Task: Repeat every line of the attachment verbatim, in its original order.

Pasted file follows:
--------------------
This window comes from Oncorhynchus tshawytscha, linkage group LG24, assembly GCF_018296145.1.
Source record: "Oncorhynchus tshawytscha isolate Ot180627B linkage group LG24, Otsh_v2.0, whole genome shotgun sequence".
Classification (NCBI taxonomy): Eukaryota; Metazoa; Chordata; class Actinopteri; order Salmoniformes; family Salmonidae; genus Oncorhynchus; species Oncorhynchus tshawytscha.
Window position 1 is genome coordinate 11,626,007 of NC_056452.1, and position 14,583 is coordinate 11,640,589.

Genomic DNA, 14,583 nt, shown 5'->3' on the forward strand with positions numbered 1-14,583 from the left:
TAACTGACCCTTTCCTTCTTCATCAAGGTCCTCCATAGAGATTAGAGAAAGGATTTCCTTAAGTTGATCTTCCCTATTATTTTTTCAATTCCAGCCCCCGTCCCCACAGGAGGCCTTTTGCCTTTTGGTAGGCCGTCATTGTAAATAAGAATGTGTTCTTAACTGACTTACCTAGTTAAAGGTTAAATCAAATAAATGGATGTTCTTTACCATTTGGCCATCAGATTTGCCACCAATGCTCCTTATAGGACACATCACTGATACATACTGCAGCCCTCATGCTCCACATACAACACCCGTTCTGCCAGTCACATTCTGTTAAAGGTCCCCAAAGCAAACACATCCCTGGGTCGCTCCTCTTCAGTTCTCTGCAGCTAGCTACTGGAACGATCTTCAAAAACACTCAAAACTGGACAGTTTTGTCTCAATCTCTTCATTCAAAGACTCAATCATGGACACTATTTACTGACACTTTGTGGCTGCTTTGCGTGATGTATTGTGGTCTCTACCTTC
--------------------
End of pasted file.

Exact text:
This window comes from Oncorhynchus tshawytscha, linkage group LG24, assembly GCF_018296145.1.
Source record: "Oncorhynchus tshawytscha isolate Ot180627B linkage group LG24, Otsh_v2.0, whole genome shotgun sequence".
Classification (NCBI taxonomy): Eukaryota; Metazoa; Chordata; class Actinopteri; order Salmoniformes; family Salmonidae; genus Oncorhynchus; species Oncorhynchus tshawytscha.
Window position 1 is genome coordinate 11,626,007 of NC_056452.1, and position 14,583 is coordinate 11,640,589.

Genomic DNA, 14,583 nt, shown 5'->3' on the forward strand with positions numbered 1-14,583 from the left:
TAACTGACCCTTTCCTTCTTCATCAAGGTCCTCCATAGAGATTAGAGAAAGGATTTCCTTAAGTTGATCTTCCCTATTATTTTTTCAATTCCAGCCCCCGTCCCCACAGGAGGCCTTTTGCCTTTTGGTAGGCCGTCATTGTAAATAAGAATGTGTTCTTAACTGACTTACCTAGTTAAAGGTTAAATCAAATAAATGGATGTTCTTTACCATTTGGCCATCAGATTTGCCACCAATGCTCCTTATAGGACACATCACTGATACATACTGCAGCCCTCATGCTCCACATACAACACCCGTTCTGCCAGTCACATTCTGTTAAAGGTCCCCAAAGCAAACACATCCCTGGGTCGCTCCTCTTCAGTTCTCTGCAGCTAGCTACTGGAACGATCTTCAAAAACACTCAAAACTGGACAGTTTTGTCTCAATCTCTTCATTCAAAGACTCAATCATGGACACTATTTACTGACACTTTGTGGCTGCTTTGCGTGATGTATTGTGGTCTCTACCTTC